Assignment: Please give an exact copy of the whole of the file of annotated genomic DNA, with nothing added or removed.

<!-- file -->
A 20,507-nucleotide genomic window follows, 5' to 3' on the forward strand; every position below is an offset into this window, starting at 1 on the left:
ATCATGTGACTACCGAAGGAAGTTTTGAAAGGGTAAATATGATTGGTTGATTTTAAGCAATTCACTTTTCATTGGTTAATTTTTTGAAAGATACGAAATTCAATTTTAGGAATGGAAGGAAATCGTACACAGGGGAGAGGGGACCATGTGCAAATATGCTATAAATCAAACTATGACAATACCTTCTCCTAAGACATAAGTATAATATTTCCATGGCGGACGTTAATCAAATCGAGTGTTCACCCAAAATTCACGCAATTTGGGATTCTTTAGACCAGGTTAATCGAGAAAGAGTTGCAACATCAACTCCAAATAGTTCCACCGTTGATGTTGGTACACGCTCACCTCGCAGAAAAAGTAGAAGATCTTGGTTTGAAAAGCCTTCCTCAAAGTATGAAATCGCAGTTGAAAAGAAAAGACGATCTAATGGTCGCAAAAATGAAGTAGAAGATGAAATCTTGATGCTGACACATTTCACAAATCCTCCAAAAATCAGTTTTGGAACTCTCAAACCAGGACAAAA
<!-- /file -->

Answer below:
A 20,507-nucleotide genomic window follows, 5' to 3' on the forward strand; every position below is an offset into this window, starting at 1 on the left:
ATCATGTGACTACCGAAGGAAGTTTTGAAAGGGTAAATATGATTGGTTGATTTTAAGCAATTCACTTTTCATTGGTTAATTTTTTGAAAGATACGAAATTCAATTTTAGGAATGGAAGGAAATCGTACACAGGGGAGAGGGGACCATGTGCAAATATGCTATAAATCAAACTATGACAATACCTTCTCCTAAGACATAAGTATAATATTTCCATGGCGGACGTTAATCAAATCGAGTGTTCACCCAAAATTCACGCAATTTGGGATTCTTTAGACCAGGTTAATCGAGAAAGAGTTGCAACATCAACTCCAAATAGTTCCACCGTTGATGTTGGTACACGCTCACCTCGCAGAAAAAGTAGAAGATCTTGGTTTGAAAAGCCTTCCTCAAAGTATGAAATCGCAGTTGAAAAGAAAAGACGATCTAATGGTCGCAAAAATGAAGTAGAAGATGAAATCTTGATGCTGACACATTTCACAAATCCTCCAAAAATCAGTTTTGGAACTCTCAAACCAGGACAAAA